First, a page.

It ultimately took eight laborious drafts to arrive at a play that satisfied Doubleday, Frank and Bloomgarden, whose instruction had been to create a lighthearted comedy that could still reference “the war and all its misery and pain and wasted hope.” The Diary of Anne Frank opened on Broadway October 5, 1955, and won both the Pulitzer Prize and the New York Drama Critics Circle Award that year. In December 1956, Meyer Levin filed another lawsuit, this time against Frank and Bloomgarden. Financial settlements were reached, but Levin would continue to torment Frank for the rest of his life, accusing him of betraying his daughter and the message she wished the world to understand.
The Diary of a Young Girl has sold more than 20 million copies in more than 50 languages. The play has been performed all over the world, and Twentieth Century Fox’s 1959 film instigated an international casting competition and won multiple accolades. A result often attributed to the popularity of the Broadway play, Anne Frank’s story inspired countless adaptations, documentaries and re-imaginings and catapulted her to celebrity status, making her vulnerable to deep admiration and virulent attack.
Beyond claims of forgery by those who deny the Holocaust, Anne’s diary and its dramatic interpretations have instigated controversy in reaches far beyond Meyer Levin. Her writing has been disparaged by concentration camp survivors and students of literature alike for neglecting to mention the horrors of war. The Hacketts’ play has been derided as safe and sentimental, refusing to acknowledge religion and thereby satisfying a Nazi desire for Jewish invisibility. On the other end of the spectrum, her musings of self-reflection have been compared to the writings of St. Augustine, her character to that of Antigone or Joan of Arc, her style of prose similar to that of a young Jane Austen.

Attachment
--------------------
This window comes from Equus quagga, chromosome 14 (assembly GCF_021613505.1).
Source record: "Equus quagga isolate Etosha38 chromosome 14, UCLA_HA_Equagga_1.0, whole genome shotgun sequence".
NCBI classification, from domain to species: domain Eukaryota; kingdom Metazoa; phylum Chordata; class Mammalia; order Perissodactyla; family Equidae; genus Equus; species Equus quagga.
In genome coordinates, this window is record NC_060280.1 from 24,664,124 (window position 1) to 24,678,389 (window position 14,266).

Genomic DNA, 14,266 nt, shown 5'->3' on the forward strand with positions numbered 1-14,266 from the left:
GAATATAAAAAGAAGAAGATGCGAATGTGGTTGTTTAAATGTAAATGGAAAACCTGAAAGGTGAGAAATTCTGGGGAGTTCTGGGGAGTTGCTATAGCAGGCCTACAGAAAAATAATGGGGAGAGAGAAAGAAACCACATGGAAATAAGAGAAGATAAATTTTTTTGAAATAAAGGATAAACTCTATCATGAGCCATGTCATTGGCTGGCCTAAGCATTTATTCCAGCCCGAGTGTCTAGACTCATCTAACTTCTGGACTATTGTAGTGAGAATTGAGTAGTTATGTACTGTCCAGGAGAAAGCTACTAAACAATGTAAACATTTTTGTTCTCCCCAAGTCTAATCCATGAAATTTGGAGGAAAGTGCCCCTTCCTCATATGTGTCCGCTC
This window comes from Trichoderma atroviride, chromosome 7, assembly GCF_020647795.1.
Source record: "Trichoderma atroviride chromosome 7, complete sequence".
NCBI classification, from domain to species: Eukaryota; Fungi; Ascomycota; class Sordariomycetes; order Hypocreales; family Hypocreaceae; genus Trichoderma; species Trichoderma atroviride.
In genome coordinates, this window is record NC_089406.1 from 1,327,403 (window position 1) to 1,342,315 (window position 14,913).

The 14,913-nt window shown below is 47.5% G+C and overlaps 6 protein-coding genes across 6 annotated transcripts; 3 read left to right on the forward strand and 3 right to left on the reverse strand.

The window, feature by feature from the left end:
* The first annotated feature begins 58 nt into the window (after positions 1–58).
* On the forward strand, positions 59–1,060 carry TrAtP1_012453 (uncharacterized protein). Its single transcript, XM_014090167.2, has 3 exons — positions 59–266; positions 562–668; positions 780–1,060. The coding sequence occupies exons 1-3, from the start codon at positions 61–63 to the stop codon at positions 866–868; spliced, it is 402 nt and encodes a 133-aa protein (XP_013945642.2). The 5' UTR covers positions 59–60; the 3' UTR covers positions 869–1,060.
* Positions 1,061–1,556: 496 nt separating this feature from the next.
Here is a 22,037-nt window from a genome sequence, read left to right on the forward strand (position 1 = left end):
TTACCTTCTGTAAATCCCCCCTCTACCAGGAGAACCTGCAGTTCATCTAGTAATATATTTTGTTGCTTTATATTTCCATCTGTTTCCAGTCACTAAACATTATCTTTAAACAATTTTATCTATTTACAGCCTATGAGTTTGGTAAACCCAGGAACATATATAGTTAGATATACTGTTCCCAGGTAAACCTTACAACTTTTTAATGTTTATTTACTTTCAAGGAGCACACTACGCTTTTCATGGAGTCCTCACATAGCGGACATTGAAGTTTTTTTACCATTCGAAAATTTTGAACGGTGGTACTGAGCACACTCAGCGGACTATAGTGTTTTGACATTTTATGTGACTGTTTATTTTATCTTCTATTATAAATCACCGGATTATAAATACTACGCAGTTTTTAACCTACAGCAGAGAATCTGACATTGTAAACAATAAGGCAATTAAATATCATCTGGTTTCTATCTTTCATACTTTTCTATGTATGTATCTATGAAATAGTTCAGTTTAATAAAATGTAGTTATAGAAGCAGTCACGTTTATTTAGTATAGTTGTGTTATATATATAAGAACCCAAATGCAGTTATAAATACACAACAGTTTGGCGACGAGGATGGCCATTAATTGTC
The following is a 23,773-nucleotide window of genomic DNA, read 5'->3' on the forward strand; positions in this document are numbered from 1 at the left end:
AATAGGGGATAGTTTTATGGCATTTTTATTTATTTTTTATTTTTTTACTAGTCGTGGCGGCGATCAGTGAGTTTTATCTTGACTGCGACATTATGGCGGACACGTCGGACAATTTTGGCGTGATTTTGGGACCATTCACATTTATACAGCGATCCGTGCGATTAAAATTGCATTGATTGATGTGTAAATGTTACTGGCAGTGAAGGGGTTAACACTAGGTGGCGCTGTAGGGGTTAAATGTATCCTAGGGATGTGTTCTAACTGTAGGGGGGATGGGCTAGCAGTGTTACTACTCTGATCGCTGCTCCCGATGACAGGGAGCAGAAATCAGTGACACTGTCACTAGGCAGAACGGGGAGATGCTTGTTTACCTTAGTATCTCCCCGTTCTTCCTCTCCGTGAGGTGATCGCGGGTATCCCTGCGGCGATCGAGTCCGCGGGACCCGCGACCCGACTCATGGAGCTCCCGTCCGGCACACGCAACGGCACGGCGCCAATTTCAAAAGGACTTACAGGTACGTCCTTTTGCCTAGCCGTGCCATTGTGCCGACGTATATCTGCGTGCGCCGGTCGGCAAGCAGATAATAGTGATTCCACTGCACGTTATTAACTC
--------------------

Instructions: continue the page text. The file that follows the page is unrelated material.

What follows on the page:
The urgency of Meyer Levin’s desire to preserve Anne’s own voice was equaled by the need of Otto Frank, Kermit Bloomgarden and the Hacketts to maintain the story’s humor in the face of bleak circumstances—to provide a source of hope in the worst of circumstances. They battled over something Anne Frank was fully capable of on her own: inspiring millions of readers and viewers. Nelson Mandela has spoken of reading her book during his own prison sentence, and the diary is among the texts most widely read by incarcerated Americans.